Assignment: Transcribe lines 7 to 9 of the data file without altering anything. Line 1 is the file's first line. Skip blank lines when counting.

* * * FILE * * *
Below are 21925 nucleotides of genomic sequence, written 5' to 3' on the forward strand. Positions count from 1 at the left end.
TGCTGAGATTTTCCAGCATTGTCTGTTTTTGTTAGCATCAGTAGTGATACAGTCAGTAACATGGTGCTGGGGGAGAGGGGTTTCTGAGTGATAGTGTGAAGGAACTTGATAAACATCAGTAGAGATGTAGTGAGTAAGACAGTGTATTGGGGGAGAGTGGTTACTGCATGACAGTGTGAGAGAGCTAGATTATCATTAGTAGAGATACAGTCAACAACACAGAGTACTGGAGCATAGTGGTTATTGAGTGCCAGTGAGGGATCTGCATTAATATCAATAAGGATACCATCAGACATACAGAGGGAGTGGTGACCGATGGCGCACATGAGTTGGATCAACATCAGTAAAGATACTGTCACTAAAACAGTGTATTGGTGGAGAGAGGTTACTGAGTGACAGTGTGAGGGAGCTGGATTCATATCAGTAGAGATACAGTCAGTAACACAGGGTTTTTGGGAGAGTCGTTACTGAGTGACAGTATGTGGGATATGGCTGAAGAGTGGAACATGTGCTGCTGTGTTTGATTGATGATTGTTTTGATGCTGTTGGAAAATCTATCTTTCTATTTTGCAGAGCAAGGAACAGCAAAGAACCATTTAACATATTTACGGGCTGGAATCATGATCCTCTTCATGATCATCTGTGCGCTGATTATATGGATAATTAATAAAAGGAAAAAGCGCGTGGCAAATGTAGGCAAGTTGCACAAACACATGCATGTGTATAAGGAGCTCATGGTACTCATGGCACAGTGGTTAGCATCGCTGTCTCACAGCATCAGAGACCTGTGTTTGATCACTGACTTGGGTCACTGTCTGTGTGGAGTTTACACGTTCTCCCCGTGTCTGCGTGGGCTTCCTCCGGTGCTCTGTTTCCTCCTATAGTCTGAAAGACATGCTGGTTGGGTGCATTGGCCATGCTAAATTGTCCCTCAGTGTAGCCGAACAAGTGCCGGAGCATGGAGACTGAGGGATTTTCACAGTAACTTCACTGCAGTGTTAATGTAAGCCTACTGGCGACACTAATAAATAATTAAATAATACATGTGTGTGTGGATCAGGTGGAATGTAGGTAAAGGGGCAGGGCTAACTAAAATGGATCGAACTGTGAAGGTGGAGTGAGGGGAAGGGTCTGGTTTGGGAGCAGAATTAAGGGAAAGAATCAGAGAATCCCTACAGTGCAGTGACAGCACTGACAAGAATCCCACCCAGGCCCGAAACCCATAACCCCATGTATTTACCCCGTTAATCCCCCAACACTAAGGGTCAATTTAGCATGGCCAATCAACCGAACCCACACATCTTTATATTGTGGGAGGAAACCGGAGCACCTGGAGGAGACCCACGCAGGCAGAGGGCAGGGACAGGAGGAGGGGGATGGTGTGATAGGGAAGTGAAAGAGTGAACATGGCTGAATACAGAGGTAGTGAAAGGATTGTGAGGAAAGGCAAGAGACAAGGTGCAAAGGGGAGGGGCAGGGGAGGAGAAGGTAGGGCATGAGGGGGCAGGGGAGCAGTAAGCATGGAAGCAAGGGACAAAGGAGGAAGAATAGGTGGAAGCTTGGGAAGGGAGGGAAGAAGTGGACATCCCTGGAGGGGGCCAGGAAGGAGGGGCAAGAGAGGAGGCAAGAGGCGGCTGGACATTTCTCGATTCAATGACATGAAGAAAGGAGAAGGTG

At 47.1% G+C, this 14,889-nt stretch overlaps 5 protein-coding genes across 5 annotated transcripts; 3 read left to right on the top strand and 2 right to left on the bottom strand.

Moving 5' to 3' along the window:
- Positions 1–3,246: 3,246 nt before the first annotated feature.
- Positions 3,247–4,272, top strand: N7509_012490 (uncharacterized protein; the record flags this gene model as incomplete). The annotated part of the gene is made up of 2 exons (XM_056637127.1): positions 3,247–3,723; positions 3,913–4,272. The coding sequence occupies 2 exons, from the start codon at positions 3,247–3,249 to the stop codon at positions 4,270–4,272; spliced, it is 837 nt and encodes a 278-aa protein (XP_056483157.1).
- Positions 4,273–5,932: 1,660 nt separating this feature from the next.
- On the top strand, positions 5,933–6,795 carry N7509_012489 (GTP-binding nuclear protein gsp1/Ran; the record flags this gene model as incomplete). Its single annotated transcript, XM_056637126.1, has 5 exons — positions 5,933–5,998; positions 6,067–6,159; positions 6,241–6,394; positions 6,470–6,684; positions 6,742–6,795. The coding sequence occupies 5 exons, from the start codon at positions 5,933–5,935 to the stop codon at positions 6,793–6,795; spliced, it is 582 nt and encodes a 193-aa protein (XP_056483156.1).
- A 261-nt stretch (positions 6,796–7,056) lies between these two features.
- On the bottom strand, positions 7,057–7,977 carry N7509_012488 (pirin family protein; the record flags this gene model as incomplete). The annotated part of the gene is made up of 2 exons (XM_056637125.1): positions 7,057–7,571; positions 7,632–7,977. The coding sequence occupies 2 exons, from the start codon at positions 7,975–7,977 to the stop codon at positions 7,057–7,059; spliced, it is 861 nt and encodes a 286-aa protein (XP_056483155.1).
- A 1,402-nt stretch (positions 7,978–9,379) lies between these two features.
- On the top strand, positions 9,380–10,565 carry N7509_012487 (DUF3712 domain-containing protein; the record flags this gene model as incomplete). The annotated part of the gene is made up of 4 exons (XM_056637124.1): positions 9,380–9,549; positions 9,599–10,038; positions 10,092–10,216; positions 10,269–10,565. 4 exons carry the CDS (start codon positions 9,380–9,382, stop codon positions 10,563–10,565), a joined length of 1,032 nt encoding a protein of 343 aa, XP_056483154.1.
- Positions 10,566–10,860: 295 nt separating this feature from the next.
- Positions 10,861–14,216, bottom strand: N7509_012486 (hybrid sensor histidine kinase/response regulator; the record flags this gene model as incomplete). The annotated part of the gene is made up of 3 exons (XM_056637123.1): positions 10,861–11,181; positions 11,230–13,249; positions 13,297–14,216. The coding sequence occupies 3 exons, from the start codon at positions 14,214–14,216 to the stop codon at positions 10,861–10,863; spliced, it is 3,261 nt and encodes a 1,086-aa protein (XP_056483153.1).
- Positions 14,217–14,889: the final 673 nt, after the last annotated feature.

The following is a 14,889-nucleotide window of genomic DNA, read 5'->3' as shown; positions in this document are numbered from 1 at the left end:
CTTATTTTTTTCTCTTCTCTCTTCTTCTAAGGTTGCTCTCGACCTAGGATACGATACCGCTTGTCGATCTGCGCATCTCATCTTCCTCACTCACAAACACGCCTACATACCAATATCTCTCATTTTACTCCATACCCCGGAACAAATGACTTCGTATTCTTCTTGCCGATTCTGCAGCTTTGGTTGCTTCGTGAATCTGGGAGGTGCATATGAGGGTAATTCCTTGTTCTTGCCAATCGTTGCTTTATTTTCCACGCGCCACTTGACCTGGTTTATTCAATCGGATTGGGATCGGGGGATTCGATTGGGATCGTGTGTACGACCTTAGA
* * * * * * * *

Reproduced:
- Positions 4,273–5,932: 1,660 nt separating this feature from the next.
- On the top strand, positions 5,933–6,795 carry N7509_012489 (GTP-binding nuclear protein gsp1/Ran; the record flags this gene model as incomplete). Its single annotated transcript, XM_056637126.1, has 5 exons — positions 5,933–5,998; positions 6,067–6,159; positions 6,241–6,394; positions 6,470–6,684; positions 6,742–6,795. The coding sequence occupies 5 exons, from the start codon at positions 5,933–5,935 to the stop codon at positions 6,793–6,795; spliced, it is 582 nt and encodes a 193-aa protein (XP_056483156.1).
- A 261-nt stretch (positions 6,796–7,056) lies between these two features.